European Commission Vice-President Maroš Šefčovič on Sunday warned the UK government against “unilateral actions” such as holding EU citizens in detention centers, and urged London and Brussels to “calm down” and to “focus on the future”.
The media report that “European citizens are being held in holding cells or having their fingerprints taken just because they wanted to visit the UK, it doesn’t help the atmosphere,” Šefčovič told Andrew Marr BBC Show.
POLITICO recently reported that 30 EU citizens had been detained and detained in removal centers after attempting to enter the UK to work there without visas or residency status.
They included nationals from Germany, Greece, Italy, Romania and Spain who had been detained at the British border and detained for up to seven days before being returned to their countries of origin.
“I think what we need in our EU-UK relations is more … cooperation, a joint approach and not unilateral actions, because I think that would further deteriorate our relations”, efčovič told Marr.
“We have to calm down, focus on how we are going to solve the problems and focus on the future,” he added.
During the show, Šefčovič had a verbal fight with Edwin Poots, the newly elected leader of the main British Protestant party in Northern Ireland, the Democratic Unionists.
Poots demands the cancellation of the Irish protocol to the Brexit trade deal, which creates a new trade border for goods shipped to Northern Ireland from the rest of the UK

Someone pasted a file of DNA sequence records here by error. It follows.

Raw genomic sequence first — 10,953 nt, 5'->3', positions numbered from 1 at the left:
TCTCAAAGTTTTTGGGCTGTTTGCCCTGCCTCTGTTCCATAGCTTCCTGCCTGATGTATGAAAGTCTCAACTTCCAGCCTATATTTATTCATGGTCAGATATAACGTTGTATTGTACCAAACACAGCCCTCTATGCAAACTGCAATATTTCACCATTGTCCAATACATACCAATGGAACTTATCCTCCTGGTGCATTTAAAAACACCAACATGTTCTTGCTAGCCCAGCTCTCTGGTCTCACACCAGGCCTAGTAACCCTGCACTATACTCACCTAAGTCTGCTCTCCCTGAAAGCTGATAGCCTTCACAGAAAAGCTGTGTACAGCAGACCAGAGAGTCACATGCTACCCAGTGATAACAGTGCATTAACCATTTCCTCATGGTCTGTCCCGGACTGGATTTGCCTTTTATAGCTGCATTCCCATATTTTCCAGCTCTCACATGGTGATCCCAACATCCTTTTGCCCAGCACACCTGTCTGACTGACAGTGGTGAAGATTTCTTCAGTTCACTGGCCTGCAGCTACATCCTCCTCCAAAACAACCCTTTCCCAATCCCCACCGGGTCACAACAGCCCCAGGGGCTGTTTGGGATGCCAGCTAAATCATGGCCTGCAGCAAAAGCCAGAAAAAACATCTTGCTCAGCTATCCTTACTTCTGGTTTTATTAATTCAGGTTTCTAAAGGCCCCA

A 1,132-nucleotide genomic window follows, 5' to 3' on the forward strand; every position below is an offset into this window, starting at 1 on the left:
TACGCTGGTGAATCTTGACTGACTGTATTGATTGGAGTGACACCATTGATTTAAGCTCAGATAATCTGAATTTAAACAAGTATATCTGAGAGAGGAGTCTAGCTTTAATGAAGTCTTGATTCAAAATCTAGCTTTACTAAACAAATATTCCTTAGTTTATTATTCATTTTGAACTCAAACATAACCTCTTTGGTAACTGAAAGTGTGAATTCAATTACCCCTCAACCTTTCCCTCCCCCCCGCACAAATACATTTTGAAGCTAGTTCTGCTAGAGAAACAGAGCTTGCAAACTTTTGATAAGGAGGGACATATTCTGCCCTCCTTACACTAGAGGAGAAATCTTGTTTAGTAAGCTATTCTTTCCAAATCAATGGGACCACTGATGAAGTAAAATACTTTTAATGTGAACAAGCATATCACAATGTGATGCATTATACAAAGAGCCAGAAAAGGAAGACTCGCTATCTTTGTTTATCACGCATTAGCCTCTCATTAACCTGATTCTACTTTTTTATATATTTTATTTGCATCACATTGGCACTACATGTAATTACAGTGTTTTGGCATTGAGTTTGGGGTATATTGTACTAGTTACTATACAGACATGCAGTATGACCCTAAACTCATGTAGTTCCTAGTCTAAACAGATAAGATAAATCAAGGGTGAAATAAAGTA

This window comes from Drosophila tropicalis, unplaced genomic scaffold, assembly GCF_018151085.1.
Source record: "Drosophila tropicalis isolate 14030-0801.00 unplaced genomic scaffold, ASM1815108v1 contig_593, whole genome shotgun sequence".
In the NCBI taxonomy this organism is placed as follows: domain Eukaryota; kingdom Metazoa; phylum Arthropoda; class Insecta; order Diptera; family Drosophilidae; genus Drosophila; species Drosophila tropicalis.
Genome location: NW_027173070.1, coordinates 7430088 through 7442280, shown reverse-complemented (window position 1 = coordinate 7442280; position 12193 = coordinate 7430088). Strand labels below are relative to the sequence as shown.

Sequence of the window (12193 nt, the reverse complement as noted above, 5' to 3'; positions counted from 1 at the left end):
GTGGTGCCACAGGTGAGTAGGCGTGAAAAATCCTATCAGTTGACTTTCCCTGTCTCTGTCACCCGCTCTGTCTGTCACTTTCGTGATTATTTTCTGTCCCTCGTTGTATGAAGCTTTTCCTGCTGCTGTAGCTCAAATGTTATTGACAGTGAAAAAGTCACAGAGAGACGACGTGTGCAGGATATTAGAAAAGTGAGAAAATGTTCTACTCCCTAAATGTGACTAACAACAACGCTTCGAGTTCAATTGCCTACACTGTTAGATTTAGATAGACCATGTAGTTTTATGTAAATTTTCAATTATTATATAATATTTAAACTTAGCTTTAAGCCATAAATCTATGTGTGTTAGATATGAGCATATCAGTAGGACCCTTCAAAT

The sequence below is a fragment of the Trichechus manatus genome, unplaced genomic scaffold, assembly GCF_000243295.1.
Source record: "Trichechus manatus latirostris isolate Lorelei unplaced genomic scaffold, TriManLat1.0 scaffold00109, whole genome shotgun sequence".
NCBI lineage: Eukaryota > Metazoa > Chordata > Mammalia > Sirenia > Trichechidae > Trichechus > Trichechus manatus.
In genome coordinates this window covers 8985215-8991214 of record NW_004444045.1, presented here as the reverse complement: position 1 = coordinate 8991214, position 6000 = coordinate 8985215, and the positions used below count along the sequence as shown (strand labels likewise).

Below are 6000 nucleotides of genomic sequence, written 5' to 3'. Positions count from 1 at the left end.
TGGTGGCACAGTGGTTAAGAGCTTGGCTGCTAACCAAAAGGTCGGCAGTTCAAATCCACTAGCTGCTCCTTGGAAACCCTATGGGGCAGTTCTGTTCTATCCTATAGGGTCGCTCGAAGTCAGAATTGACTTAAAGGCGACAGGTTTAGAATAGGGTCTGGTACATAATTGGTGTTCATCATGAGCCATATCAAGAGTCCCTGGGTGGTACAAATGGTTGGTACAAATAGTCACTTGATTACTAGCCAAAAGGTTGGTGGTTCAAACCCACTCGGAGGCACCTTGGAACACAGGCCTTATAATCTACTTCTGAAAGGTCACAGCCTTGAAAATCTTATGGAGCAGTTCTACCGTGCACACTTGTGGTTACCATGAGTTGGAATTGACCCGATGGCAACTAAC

Poots warned that Northern Ireland faces a potentially violent summer of unionist street protests unless the EU relaxes the protocol’s requirement for full application of EU customs and health controls on goods from Great Britain.
efčovič said the obvious solution would be for the UK and the EU to agree on common veterinary standards, which would eliminate the need for controls on animal and plant products, accounting for four-fifths of Northern Ireland’s imports from from Great Britain.
On Saturday, Šefčovič gave an interview to the Financial Times where he warned the UK of the growing impatience of EU countries over Northern Ireland’s trade issues and other post-Brexit issues.
“All of these solutions come from our side,” Šefčovič told the FT. “It’s pretty clear that if we don’t see positive developments, the atmosphere would be sour … The political environment would be much more difficult.”
Since Brexit, EU citizens are not allowed to enter the UK to work there unless they have a work visa or the status of the EU Settlement Program, which guarantees the right to stay for those who lived in Great Britain before leaving the EU.
EU nationals can enter Britain without a tourist visa and stay for up to 180 days. UK border forces have the right to deny entry to EU nationals if officials have reasonable grounds to suspect that they intend to work in the country but cannot produce a work visa.
Shawn Pogatchnik contributed reporting.